Here is a great example: You have an observer who is highly engaged in the observation collection process. This person submits twice as many observation cards or inspection forms as the average worker at your worksite. However, this person rarely, if ever, finds anything at risk, despite the fact that the area this observer works averages 2-3 at-risk observations per inspection. Some would roll their eyes at the submitted data. Others would go so far as to label the observer as a “pencil-whipper”. How then can you improve this observer’s observation performance?
Individuals are evaluated in your workplace every day. In fact, I would be willing to bet that each of you reading this has been involved in an annual evaluation process with your manager. What did this this process look like? Typically it consists of these steps:
- Expectations are communicated. What are your goals?
- Constructive feedback is provided. Preferably this is done frequently throughout the year and not just at the evaluation!
- Measure performance and progress against expectations
- Communicate to the individual what is important to the organization. This traditionally involves a discussion around strengths to sustain and weaknesses to improve
The same can be done for the observation process provided there are expectations established and communicated. Here are some examples on establishing quality criteria around measurable metrics:
- Participation – count of submitted cards/forms/inspections (average over a given time period)
- Average count of safe and at-risk observations per inspection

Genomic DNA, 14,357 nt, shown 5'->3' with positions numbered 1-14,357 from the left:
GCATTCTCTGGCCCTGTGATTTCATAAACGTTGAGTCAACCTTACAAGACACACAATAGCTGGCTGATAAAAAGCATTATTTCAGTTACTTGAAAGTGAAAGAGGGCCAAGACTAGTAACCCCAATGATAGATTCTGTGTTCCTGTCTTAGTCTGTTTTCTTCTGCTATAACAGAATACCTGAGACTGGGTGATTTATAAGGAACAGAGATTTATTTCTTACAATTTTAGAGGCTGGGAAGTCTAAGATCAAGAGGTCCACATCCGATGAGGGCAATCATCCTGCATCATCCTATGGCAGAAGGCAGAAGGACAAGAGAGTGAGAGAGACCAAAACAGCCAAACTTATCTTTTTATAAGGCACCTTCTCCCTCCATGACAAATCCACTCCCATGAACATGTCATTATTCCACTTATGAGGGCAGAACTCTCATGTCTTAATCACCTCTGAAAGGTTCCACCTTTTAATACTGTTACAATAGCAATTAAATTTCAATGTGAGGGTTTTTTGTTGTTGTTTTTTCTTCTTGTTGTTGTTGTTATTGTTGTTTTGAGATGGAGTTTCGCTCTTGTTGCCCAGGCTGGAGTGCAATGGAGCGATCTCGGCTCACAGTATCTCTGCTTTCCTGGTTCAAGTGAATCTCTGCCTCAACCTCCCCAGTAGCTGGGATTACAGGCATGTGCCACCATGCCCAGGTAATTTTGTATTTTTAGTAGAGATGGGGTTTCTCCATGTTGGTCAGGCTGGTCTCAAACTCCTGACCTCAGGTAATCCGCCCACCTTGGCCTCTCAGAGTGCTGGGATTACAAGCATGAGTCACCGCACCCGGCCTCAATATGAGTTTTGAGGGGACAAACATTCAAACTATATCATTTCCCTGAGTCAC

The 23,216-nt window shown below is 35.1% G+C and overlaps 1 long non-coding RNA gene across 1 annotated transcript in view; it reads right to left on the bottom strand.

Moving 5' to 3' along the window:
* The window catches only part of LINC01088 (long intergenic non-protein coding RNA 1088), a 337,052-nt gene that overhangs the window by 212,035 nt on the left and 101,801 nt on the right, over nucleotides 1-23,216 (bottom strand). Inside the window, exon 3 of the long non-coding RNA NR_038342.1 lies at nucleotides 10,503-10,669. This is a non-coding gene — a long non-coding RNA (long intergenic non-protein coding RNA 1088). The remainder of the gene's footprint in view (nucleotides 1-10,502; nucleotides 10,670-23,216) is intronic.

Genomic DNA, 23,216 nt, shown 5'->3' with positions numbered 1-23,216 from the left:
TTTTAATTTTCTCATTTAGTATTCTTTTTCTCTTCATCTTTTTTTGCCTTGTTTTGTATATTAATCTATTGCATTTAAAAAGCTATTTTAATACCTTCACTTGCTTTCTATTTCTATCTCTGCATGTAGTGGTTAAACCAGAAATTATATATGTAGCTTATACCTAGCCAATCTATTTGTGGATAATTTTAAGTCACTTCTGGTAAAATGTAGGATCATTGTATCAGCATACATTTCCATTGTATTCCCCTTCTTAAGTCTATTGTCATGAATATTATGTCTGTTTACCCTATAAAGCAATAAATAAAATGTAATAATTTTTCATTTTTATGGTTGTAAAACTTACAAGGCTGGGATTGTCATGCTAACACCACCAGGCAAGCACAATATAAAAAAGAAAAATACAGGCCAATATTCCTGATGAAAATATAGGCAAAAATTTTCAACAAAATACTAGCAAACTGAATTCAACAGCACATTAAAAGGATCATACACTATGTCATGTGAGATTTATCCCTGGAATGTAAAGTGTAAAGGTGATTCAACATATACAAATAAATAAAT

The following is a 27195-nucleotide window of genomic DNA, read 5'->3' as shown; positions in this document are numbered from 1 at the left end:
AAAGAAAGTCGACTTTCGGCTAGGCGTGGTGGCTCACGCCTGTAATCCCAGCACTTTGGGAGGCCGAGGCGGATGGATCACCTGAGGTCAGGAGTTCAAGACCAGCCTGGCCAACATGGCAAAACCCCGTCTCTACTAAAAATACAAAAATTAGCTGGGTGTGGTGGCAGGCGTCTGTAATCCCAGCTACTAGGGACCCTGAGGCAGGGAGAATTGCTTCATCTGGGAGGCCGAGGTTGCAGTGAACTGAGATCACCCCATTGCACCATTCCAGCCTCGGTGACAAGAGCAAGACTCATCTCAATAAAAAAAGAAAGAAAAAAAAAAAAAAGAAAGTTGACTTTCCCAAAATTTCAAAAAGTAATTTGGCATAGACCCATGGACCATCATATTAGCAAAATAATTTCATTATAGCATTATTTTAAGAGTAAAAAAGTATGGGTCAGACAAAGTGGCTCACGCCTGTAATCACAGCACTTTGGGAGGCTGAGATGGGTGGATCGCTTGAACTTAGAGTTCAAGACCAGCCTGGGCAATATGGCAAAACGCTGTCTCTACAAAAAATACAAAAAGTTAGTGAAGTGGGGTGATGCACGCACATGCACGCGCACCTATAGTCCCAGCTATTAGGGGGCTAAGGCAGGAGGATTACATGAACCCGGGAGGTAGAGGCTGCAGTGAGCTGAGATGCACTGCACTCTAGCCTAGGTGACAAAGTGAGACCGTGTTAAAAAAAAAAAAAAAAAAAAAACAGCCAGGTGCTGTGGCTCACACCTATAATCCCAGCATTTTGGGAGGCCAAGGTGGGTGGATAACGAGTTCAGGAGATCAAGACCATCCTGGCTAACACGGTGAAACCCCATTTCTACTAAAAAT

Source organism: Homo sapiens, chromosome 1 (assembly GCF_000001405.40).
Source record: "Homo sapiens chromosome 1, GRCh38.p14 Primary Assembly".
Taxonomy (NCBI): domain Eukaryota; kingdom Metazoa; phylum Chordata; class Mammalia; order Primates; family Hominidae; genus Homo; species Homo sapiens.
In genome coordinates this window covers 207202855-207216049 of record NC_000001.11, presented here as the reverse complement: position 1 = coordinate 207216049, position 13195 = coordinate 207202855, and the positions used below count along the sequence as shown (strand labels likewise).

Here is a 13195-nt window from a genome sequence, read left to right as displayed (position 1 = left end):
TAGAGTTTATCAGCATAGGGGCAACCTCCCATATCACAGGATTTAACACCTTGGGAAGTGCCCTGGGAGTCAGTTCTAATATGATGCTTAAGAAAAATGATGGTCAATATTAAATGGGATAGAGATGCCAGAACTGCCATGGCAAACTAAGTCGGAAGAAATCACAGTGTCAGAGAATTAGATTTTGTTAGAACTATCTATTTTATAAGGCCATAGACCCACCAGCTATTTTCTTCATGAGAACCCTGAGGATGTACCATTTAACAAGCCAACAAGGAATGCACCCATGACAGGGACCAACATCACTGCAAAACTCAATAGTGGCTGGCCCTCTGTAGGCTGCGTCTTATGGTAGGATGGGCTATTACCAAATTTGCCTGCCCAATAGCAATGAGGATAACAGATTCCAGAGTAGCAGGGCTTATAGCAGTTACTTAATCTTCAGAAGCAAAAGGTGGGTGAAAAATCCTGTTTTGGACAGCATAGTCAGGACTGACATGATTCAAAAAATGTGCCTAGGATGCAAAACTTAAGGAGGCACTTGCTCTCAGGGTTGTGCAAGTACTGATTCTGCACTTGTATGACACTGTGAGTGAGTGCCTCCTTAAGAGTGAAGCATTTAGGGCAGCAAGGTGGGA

- Identified severity of at-risk observations
- Comments included with observations
- Frequency of 100% safe inspections
- Focus on pertinent hazards/tasks
- Closure of unresolved issues
If the only metric you track is the count of how many cards or forms are submitted, then your ability to provide feedback is tremendously diminished. However, as you develop your inspection strategy and plan around meaningful objectives, then you can quickly and easily identify areas of improvement and measure that progress over time. This is due to the fact that as the data set grows the metrics become normalized – averaged out over a large data set. As such, it becomes easier to spot outliers from the “norm” who can then be engaged for improvement.
With the example of the “pencil-whipper” above, many would point to the poor data collected as proof only safety folks should do safety inspections. What is not clear is why this person is doing what they are doing. By soliciting feedback and engaging in a respectful manner you may discover perhaps the person believed that is what was expected of them. Perhaps their manager scolded them for “making them look bad”. Even worse, perhaps workers had submitted at-risk findings that were ignored by management and now have a “why bother” attitude.
As this process is adopted, it changes the conversation of “did you do an inspection” to “let’s talk about your data and how we can improve what we see”. As this process continues, engagement becomes more meaningful, the data is trusted more, and there is less reluctance to act on the findings. As the results improve, more observations are collected which provides greater insight and visibility into the safety of the organization which leads to a reduction in incidents. Notice how the incident rate was never a focus but becomes a benefit to an improved observation process.
"As originally published in VPPPA's magazine The Leader, Summer 2012, Volume 21, Issue 3, Pages 28-29"